Welcome to my blog, where I will take you through a journey of music exploration discussing the transition from the Romantic Musical Period of the 19th Century through the Modern 20th Century Musical Period. In order to fully appreciate the evolution between the two musical periods, we will start by looking at the birth of classical music and a composer who helped to transform music for centuries to come, Ludwig Van Beethoven.
Beethoven has been considered to be one of the most influential composers and musicians of all time. The mere timeframe of his birth and death, 1770 and 1827 respectively, ironically portray his role in the evolution of music, from pure classical form to the Romantic era. It was Beethoven’s pieces during his “Late Period” that reveal his true role and influence on the Romantic Period of the 19th Century. In an article written by Rex Levang for Minnesota’s Public Radio website in 2012 (http://www.classicalmpr.org/story/2011/12/16/beethovens-birthday) Beethoven’s “Late Period” are often considered the most challenging…and the greatest.” While Beethoven’s early compositions were a showcase for his individual virtuosity, it was his later works that showed his evolution in to a composer capable of telling a story capable of evoking several emotions, including awe, fear, and yearning. For anyone familiar with the Romantic Period of music, these are all characteristics regularly displayed by Romantic Era compositions. In 1810, The critic and composer E.T.A. Hoffman spoke of how Beethoven captured the “essence of romanticism” with his “total devotion” to his instrumental compositions. Some of Beethoven’s most famous and popular pieces during this Late Period include the Ninth Symphony and one of my favorite pieces, Missa Solemnis.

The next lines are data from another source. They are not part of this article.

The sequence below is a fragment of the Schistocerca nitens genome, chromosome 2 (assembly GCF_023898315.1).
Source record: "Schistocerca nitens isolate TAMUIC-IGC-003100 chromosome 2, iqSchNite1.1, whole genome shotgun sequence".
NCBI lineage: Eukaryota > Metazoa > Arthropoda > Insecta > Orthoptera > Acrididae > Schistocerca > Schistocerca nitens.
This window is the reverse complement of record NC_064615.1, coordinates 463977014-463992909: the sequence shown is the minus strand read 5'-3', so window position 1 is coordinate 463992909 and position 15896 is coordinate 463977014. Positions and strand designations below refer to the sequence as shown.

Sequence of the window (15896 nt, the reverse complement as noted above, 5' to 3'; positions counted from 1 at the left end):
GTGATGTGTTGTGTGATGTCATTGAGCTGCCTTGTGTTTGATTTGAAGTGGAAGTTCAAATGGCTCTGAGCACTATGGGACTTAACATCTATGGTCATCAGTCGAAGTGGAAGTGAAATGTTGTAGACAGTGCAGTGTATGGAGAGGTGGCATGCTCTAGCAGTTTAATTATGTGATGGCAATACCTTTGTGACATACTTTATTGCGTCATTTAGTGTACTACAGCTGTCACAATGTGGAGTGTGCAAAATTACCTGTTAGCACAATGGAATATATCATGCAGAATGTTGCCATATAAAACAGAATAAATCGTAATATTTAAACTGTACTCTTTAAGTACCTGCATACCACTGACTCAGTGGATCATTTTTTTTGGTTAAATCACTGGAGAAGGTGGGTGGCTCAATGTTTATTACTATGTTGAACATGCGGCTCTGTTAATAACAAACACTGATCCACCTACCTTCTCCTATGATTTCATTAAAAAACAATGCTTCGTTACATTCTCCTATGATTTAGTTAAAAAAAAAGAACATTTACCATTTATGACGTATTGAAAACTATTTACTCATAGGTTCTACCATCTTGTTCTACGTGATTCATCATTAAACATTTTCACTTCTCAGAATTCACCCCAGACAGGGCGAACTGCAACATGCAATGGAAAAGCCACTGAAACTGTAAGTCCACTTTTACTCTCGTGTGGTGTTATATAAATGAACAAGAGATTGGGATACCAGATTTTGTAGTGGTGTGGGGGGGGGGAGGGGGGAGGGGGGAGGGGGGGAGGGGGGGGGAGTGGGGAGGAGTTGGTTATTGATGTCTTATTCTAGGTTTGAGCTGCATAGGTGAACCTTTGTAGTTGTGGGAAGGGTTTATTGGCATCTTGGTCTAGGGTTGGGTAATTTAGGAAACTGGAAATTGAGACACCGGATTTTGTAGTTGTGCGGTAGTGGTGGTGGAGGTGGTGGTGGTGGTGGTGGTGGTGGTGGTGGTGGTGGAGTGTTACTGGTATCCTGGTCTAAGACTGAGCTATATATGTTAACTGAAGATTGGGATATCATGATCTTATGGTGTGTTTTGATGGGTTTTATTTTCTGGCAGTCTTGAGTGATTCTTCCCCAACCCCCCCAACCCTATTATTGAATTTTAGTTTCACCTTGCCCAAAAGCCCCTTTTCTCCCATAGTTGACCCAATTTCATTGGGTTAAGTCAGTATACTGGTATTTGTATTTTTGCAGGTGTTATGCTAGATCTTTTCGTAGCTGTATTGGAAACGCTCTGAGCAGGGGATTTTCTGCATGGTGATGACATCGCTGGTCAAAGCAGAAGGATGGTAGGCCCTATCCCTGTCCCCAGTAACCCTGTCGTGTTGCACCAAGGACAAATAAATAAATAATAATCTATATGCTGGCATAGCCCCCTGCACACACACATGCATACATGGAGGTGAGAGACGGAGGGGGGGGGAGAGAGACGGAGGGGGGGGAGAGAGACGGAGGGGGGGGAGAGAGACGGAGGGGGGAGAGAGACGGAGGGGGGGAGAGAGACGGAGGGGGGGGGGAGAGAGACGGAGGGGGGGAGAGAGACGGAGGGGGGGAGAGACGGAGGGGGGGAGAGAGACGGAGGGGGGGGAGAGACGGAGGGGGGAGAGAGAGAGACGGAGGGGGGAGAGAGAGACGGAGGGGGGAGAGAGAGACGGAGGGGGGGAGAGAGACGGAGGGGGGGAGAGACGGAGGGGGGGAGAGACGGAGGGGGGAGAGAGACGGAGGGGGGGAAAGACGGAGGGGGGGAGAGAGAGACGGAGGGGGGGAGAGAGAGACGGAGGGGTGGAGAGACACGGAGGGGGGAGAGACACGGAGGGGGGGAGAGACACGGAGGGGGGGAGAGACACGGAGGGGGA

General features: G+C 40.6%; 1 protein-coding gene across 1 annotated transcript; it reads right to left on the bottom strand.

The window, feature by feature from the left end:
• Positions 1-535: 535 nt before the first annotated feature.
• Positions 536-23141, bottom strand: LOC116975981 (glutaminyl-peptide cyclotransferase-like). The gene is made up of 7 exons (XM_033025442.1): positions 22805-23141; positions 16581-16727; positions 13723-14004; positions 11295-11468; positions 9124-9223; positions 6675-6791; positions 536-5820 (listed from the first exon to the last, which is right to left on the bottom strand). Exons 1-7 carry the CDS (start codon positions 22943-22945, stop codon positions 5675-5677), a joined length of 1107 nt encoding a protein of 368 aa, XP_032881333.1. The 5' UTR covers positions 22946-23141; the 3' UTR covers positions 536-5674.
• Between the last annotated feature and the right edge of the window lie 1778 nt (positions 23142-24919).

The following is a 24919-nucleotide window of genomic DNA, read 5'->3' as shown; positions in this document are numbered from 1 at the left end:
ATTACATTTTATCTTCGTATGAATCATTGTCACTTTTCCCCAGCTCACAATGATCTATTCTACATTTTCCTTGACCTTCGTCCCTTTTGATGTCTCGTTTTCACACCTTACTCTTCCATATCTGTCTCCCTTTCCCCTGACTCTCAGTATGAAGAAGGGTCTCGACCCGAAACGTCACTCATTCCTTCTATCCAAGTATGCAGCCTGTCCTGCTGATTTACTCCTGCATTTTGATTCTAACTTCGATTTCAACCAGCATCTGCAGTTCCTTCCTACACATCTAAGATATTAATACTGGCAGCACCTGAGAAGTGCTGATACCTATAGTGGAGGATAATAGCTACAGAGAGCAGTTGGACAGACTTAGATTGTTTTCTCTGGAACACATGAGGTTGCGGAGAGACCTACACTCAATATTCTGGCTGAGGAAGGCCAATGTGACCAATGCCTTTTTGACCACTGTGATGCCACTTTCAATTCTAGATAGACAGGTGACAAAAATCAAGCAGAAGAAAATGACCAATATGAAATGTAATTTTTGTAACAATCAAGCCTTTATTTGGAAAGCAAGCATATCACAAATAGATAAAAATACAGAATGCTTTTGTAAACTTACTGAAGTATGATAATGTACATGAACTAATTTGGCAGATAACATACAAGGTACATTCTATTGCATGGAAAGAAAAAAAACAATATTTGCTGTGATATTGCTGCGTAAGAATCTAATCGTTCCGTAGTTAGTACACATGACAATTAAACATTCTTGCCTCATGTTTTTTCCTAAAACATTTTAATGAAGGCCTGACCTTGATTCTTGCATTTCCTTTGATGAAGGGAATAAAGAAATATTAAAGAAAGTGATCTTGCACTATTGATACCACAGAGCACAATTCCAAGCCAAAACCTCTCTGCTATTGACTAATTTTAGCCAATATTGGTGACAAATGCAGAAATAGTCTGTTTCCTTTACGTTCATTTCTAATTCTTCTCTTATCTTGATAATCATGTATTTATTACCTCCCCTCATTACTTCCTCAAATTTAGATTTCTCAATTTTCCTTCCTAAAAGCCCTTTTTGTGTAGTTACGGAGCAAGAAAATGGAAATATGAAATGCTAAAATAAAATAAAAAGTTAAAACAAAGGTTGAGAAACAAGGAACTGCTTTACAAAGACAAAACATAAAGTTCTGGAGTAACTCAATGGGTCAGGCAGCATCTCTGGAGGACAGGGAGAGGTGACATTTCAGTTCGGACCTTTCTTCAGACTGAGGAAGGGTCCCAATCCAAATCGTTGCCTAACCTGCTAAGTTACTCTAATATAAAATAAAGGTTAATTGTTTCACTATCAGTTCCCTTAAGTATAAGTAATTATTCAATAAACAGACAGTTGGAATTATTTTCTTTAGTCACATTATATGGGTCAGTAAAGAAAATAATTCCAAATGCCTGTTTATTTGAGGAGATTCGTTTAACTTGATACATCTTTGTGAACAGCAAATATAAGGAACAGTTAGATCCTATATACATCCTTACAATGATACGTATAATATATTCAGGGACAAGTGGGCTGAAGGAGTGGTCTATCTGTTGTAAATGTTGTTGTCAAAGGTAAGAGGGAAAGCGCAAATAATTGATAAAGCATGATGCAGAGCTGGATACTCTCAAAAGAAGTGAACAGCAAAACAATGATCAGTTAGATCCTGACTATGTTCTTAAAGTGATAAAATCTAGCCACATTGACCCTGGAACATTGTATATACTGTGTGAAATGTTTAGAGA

As my blog continues over the next few months we will look at the various stepping stones that lead us to the modern 20th Century Musical period. But understanding the foundation of the Romantic Period will help us not just appreciate the destination, but also enjoy the journey.